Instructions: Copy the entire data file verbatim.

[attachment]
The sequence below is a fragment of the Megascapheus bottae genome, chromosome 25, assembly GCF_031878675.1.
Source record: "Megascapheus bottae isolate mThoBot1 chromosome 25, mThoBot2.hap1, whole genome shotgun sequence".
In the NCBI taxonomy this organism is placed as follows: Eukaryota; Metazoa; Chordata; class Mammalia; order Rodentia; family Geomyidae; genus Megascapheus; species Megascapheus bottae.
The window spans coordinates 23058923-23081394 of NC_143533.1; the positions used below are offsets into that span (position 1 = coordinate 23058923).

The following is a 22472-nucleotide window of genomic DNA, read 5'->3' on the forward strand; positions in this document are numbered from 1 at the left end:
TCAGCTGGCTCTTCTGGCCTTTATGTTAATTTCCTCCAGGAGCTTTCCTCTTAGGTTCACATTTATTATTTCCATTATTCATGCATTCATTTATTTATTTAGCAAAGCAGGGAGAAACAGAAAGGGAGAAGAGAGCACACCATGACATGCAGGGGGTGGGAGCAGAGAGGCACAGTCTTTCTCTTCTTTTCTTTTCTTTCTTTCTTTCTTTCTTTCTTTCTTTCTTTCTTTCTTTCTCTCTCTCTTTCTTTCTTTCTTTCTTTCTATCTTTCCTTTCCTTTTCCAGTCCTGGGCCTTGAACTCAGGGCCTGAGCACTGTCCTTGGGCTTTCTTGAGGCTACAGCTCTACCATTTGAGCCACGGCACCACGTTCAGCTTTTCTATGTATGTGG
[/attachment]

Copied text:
The sequence below is a fragment of the Megascapheus bottae genome, chromosome 25, assembly GCF_031878675.1.
Source record: "Megascapheus bottae isolate mThoBot1 chromosome 25, mThoBot2.hap1, whole genome shotgun sequence".
In the NCBI taxonomy this organism is placed as follows: Eukaryota; Metazoa; Chordata; class Mammalia; order Rodentia; family Geomyidae; genus Megascapheus; species Megascapheus bottae.
The window spans coordinates 23058923-23081394 of NC_143533.1; the positions used below are offsets into that span (position 1 = coordinate 23058923).

The following is a 22472-nucleotide window of genomic DNA, read 5'->3' on the forward strand; positions in this document are numbered from 1 at the left end:
TCAGCTGGCTCTTCTGGCCTTTATGTTAATTTCCTCCAGGAGCTTTCCTCTTAGGTTCACATTTATTATTTCCATTATTCATGCATTCATTTATTTATTTAGCAAAGCAGGGAGAAACAGAAAGGGAGAAGAGAGCACACCATGACATGCAGGGGGTGGGAGCAGAGAGGCACAGTCTTTCTCTTCTTTTCTTTTCTTTCTTTCTTTCTTTCTTTCTTTCTTTCTTTCTTTCTTTCTCTCTCTCTTTCTTTCTTTCTTTCTTTCTATCTTTCCTTTCCTTTTCCAGTCCTGGGCCTTGAACTCAGGGCCTGAGCACTGTCCTTGGGCTTTCTTGAGGCTACAGCTCTACCATTTGAGCCACGGCACCACGTTCAGCTTTTCTATGTATGTGG